Our poor, dear friends in Michigan's Upper Peninsula have had quite the winter! With areas like Lake Gratiot in the Keweenaw Peninsula on track to record totals of close to 300 inches of snow this season, it's a wonder they're ever able to leave the house.

The Yoopers aren't scared of a little snow, or snow removal for that fact. Just check out the way they clear snow that sits atop the railroad tracks! One YouTuber, Jason Asselin, shared an amazing video that captures every facet of Pure Michigan: Snow, Escanaba, and freight trains.

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I'll admit, I honestly never thought about how one would go about removing snow from the train tracks. However, much like freighters that carry precious cargo across the Great Lakes, Michigan's rail system is just as important! We've got plow trucks that keep our roads clear, why not plow trains to keep the railroads clear?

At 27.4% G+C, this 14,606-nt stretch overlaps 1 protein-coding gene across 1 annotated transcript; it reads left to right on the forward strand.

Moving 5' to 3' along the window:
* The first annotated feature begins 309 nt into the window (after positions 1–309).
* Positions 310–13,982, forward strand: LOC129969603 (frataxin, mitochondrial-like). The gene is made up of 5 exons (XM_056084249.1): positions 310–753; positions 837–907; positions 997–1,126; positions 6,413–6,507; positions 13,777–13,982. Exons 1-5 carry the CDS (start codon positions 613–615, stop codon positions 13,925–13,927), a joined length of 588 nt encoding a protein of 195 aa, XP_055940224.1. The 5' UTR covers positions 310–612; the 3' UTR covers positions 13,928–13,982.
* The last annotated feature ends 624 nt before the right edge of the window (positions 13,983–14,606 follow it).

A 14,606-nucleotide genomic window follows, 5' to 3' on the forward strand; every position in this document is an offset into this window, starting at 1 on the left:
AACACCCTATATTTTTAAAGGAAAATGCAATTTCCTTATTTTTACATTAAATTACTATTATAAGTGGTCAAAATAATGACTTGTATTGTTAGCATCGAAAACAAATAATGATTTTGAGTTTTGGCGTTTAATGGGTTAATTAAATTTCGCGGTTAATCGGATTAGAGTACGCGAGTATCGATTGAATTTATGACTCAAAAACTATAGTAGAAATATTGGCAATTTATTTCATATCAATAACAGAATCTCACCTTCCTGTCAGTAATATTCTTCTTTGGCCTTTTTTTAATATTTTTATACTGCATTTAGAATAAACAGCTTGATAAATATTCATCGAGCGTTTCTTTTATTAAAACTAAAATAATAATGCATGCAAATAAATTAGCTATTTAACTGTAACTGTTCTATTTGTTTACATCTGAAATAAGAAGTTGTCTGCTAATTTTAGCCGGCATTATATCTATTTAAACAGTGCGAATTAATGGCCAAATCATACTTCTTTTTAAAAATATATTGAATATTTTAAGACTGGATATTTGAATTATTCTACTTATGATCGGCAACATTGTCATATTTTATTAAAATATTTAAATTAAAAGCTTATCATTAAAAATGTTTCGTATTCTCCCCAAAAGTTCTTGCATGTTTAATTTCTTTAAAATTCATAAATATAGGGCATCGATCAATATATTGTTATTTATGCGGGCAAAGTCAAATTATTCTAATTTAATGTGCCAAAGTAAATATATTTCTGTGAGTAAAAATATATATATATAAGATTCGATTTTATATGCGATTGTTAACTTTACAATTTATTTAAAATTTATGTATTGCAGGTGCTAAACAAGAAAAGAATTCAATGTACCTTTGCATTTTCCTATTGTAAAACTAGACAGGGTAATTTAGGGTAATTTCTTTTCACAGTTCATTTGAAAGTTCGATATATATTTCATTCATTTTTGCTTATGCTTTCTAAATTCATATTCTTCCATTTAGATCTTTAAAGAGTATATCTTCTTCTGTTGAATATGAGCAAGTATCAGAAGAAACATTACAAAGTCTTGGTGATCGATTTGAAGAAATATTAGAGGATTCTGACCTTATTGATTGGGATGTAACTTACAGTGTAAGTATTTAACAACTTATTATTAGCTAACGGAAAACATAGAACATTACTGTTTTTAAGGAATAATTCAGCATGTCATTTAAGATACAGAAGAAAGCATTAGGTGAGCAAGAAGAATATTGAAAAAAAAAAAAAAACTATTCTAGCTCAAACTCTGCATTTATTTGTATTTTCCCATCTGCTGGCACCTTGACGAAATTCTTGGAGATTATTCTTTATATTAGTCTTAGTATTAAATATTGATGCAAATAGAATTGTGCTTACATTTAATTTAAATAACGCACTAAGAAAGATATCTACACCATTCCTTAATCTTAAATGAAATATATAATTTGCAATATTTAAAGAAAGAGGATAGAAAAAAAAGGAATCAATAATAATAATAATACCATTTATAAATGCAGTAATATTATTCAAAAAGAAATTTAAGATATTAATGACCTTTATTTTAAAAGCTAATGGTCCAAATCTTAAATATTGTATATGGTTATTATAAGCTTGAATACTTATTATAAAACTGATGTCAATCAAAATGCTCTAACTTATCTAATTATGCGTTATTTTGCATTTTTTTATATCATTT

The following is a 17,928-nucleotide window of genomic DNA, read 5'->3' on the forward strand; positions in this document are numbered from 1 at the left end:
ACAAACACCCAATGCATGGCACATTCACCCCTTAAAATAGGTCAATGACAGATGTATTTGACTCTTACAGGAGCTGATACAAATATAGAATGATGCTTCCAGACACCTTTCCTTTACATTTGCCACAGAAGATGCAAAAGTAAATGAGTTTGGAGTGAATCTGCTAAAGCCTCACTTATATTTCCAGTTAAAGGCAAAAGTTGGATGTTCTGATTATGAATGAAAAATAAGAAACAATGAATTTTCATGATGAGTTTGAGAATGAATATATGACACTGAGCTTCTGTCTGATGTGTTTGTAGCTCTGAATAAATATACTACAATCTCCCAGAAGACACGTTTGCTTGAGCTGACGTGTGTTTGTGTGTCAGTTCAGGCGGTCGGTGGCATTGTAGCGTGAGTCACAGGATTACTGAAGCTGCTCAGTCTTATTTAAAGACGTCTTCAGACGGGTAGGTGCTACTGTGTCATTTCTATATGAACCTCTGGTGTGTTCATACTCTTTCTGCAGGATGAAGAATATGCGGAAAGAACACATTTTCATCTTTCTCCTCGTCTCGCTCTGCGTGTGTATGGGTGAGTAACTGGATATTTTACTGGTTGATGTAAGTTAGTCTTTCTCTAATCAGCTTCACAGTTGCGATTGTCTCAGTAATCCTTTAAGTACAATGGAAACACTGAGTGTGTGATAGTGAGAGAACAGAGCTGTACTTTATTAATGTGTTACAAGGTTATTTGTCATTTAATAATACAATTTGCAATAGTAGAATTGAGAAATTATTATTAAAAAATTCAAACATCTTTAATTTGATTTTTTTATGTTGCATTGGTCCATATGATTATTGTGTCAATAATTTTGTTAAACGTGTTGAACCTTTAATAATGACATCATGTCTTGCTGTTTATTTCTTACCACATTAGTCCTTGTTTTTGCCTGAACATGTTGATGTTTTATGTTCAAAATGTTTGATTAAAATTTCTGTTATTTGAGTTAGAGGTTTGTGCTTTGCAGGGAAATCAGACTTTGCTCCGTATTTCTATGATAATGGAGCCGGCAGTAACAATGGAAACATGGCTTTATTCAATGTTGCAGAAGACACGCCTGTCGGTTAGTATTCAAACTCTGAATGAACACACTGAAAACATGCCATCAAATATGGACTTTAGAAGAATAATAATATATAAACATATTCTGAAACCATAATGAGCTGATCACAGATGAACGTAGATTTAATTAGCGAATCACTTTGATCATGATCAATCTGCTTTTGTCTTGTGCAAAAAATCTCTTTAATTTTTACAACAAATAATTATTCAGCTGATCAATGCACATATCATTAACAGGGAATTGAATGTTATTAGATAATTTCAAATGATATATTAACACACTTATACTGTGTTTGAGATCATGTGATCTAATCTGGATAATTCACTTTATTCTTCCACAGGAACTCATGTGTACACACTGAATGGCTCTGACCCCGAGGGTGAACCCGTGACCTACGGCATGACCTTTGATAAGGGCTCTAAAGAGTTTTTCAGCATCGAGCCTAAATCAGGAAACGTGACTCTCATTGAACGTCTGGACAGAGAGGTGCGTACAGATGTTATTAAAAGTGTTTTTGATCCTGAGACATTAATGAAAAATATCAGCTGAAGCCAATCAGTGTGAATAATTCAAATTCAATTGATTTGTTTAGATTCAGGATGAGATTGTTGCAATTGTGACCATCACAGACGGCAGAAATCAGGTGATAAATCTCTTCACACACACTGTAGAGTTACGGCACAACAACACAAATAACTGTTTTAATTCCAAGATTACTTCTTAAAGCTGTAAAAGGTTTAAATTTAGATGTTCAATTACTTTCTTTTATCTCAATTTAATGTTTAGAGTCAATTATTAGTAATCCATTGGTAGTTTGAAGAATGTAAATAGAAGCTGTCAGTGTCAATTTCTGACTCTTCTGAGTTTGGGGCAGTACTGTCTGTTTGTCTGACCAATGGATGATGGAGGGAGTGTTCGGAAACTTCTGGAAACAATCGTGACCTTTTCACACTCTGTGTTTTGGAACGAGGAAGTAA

Jason's video shows the Escanaba and Lake Superior Railroad's snowplow ELS 112 as it passed through Iron Mountain, MI. The plow train has a similar appearance to that of a standard road plow, but instead of the usual crescent moon-shaped plow the train is shaped like a wedge to help push snow off to the side of the tracks. There are also several giant fan-shaped panels located on the side which help to clear snow from the area surrounding the tracks as well.

Called a Wedge or Bucker plow, the smooth surface allows snow to slide over the plow face rather than accumulating to be pushed along, as how road plows work. Though this process compresses the snow and packs it down tight, the weight and the force of the train is enough to push the snow off to the side.

I could watch snow plow train videos like Jason's for hours-- it's quite fascinating! If this video blows your mind you should check out the even crazier rotary snow plow train like the one they use in South Dakota.

If The Upper Peninsula Broke Off As It's Own State, Here's What It Would Be Named

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